Urban connections: improving user experience in transit oriented development
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Citation:Rathod, D. (2019). Urban connections: improving user experience in transit oriented development. (Unpublished document submitted in partial fulfilment of the requirements for the degree of Master of Architecture (Professional)). Unitec Institute of Technology, Auckland, New Zealand. Retrieved from https://hdl.handle.net/10652/4803
Permanent link to Research Bank record:https://hdl.handle.net/10652/4803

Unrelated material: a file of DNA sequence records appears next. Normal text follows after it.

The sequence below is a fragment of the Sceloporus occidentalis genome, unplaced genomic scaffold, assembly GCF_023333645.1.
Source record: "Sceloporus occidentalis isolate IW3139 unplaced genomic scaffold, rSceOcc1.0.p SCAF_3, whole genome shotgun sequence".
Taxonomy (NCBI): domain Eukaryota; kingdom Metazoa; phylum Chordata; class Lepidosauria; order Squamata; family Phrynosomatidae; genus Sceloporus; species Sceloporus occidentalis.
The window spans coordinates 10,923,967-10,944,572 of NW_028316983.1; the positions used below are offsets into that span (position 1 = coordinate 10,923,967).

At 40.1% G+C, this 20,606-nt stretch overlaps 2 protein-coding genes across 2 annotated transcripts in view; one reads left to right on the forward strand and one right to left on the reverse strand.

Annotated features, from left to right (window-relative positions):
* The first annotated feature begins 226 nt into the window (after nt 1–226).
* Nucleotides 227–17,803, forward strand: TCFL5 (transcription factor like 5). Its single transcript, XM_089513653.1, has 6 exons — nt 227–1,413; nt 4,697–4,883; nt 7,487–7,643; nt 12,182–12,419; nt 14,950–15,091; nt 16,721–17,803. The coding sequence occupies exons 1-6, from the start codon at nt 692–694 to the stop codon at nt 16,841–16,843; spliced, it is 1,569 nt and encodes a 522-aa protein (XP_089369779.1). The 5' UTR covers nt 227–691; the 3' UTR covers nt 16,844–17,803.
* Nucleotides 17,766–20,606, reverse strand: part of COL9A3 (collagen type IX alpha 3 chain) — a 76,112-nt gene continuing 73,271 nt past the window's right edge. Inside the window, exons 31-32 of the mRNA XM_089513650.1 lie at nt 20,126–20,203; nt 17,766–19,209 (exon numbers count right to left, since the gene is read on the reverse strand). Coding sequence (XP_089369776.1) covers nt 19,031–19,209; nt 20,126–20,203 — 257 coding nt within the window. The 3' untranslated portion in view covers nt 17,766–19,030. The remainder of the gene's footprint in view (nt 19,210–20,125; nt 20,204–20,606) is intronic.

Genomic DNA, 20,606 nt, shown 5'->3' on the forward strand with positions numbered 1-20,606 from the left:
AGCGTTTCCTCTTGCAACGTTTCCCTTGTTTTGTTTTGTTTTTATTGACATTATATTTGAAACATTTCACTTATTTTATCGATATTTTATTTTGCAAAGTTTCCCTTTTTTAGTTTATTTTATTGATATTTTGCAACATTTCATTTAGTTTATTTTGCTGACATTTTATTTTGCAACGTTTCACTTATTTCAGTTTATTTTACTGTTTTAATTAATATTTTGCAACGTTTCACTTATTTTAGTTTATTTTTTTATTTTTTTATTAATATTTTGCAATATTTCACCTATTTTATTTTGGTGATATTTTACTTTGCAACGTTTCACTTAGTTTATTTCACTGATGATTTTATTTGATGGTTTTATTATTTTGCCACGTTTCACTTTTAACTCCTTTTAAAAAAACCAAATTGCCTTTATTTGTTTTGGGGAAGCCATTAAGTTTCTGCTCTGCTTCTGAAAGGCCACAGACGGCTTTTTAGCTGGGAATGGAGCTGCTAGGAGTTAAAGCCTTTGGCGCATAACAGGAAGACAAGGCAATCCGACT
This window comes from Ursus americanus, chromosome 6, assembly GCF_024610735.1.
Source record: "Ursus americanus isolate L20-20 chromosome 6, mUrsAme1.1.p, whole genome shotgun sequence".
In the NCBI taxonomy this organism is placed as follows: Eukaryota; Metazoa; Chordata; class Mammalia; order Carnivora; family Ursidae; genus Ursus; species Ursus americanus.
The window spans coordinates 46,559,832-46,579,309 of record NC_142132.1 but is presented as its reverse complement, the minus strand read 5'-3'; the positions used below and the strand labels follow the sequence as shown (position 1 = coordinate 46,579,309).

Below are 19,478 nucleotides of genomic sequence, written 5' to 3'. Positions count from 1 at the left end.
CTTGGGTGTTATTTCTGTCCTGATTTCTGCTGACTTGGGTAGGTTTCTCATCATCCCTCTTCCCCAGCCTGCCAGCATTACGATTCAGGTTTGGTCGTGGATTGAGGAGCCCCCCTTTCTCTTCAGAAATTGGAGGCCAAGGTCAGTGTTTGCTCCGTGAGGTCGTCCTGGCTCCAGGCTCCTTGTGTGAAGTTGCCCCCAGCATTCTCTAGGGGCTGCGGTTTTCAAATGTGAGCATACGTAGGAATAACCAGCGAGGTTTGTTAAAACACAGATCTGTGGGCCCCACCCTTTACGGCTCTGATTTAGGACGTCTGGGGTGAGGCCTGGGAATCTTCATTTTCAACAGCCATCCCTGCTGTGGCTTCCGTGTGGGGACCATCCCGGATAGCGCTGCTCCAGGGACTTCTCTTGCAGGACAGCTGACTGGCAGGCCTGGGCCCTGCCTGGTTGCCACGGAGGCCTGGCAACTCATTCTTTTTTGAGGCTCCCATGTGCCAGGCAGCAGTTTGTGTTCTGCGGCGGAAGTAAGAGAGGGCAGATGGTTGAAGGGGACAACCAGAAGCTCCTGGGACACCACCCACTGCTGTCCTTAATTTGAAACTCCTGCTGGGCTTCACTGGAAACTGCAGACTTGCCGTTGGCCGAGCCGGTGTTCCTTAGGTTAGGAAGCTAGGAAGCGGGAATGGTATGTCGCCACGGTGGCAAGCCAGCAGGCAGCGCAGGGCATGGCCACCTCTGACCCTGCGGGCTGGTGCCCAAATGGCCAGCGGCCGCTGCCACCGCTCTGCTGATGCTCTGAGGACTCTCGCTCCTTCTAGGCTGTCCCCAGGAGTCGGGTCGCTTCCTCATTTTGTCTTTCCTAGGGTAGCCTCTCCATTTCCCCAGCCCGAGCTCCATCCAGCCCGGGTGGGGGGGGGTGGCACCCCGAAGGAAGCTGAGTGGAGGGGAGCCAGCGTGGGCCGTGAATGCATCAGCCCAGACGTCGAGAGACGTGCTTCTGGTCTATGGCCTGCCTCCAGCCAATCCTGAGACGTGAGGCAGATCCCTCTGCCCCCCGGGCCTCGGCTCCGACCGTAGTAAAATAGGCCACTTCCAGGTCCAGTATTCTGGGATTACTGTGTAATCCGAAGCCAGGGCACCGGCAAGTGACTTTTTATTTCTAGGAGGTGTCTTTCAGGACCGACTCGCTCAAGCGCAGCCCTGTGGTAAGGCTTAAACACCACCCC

RESEACH QUESTION: How can mixed-use development and its connections to a series of urban spaces improve user experience at one of Auckland’s major transport nodes? ABSTRACT: Historically, the city of Auckland has been built as a city for cars. Road infrastructure has formed the city significantly. This is contradictory to what city design and urban planning has advocated for over the last half century – a focus on pedestrianism to create lively cities. The priority given to road infrastructure in Auckland does affect the experience of being a pedestrian in a negative way and subsequently it affects the potential for liveliness that is desired at a local and global scale. The built environment (architecture and urban space) and the human psyche are two intrinsically linked phenomena. The constant presence of the built environment is constantly stimulating the biologically embedded sensory systems that humans have. When senses are stimulated by an environment, the brain registers a perception of that environment and stores that perception as a mental image that can be recalled as some type of experience. This ever-present relationship between the built environment and experience therefore needs to be considered to have any chance at building a positive image for a city because where experiences are positive, the chances of places being lively with pedestrians are higher. This project explores this process with the aim of applying it to the design proposal. The experience of being a pedestrian in a car-based city like Auckland can be unpleasant and there are a few elements that contribute to this. Firstly, the higher convenience of car travel means more cars in the city and this presents more safety hazards to pedestrians. Secondly, good quality pedestrian ways are limited because they are simply not a priority. Both of these can act as deterrents for people to walk or use public transport and this does not encourage liveliness in a city. That being said, in recent years, Auckland has realised that cars are not what make cities lively and so there has been a wave of significant pedestrian and public transport infrastructure upgrades to boost the experience and liveliness of the city. This project feeds from the desire to improve experiences for pedestrians in the city and as such identifies a significantly unpleasant pedestrian experience in Auckland and aims to improve it. Newmarket Train Station’s surrounding area is the catalytic site for this project, and it is here where an improved pedestrian experience is proposed.